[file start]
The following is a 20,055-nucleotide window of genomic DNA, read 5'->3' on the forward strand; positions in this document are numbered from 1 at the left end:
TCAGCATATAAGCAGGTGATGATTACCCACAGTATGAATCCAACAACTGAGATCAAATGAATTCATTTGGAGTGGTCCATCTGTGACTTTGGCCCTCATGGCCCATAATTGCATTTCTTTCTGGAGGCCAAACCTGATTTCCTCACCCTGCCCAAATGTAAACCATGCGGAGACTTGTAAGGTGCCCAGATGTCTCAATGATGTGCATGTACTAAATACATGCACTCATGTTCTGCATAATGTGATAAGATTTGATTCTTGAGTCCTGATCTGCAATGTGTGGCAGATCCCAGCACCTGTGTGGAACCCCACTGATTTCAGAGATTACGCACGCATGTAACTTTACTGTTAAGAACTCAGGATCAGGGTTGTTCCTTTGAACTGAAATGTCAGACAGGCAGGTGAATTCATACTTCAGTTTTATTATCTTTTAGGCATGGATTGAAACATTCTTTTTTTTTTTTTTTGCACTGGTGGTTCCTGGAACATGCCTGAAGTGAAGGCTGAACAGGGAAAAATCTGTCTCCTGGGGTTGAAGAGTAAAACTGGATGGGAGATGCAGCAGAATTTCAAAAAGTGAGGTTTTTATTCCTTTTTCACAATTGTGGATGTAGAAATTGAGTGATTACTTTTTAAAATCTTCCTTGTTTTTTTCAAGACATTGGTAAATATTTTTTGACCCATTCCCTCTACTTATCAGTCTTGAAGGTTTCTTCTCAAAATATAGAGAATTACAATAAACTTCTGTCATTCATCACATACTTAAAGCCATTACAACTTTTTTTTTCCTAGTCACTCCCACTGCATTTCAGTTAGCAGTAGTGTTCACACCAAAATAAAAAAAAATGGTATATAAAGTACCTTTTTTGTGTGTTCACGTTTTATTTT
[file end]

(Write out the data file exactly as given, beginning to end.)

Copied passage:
The following is a 20,055-nucleotide window of genomic DNA, read 5'->3' on the forward strand; positions in this document are numbered from 1 at the left end:
TCAGCATATAAGCAGGTGATGATTACCCACAGTATGAATCCAACAACTGAGATCAAATGAATTCATTTGGAGTGGTCCATCTGTGACTTTGGCCCTCATGGCCCATAATTGCATTTCTTTCTGGAGGCCAAACCTGATTTCCTCACCCTGCCCAAATGTAAACCATGCGGAGACTTGTAAGGTGCCCAGATGTCTCAATGATGTGCATGTACTAAATACATGCACTCATGTTCTGCATAATGTGATAAGATTTGATTCTTGAGTCCTGATCTGCAATGTGTGGCAGATCCCAGCACCTGTGTGGAACCCCACTGATTTCAGAGATTACGCACGCATGTAACTTTACTGTTAAGAACTCAGGATCAGGGTTGTTCCTTTGAACTGAAATGTCAGACAGGCAGGTGAATTCATACTTCAGTTTTATTATCTTTTAGGCATGGATTGAAACATTCTTTTTTTTTTTTTTTGCACTGGTGGTTCCTGGAACATGCCTGAAGTGAAGGCTGAACAGGGAAAAATCTGTCTCCTGGGGTTGAAGAGTAAAACTGGATGGGAGATGCAGCAGAATTTCAAAAAGTGAGGTTTTTATTCCTTTTTCACAATTGTGGATGTAGAAATTGAGTGATTACTTTTTAAAATCTTCCTTGTTTTTTTCAAGACATTGGTAAATATTTTTTGACCCATTCCCTCTACTTATCAGTCTTGAAGGTTTCTTCTCAAAATATAGAGAATTACAATAAACTTCTGTCATTCATCACATACTTAAAGCCATTACAACTTTTTTTTTCCTAGTCACTCCCACTGCATTTCAGTTAGCAGTAGTGTTCACACCAAAATAAAAAAAAATGGTATATAAAGTACCTTTTTTGTGTGTTCACGTTTTATTTT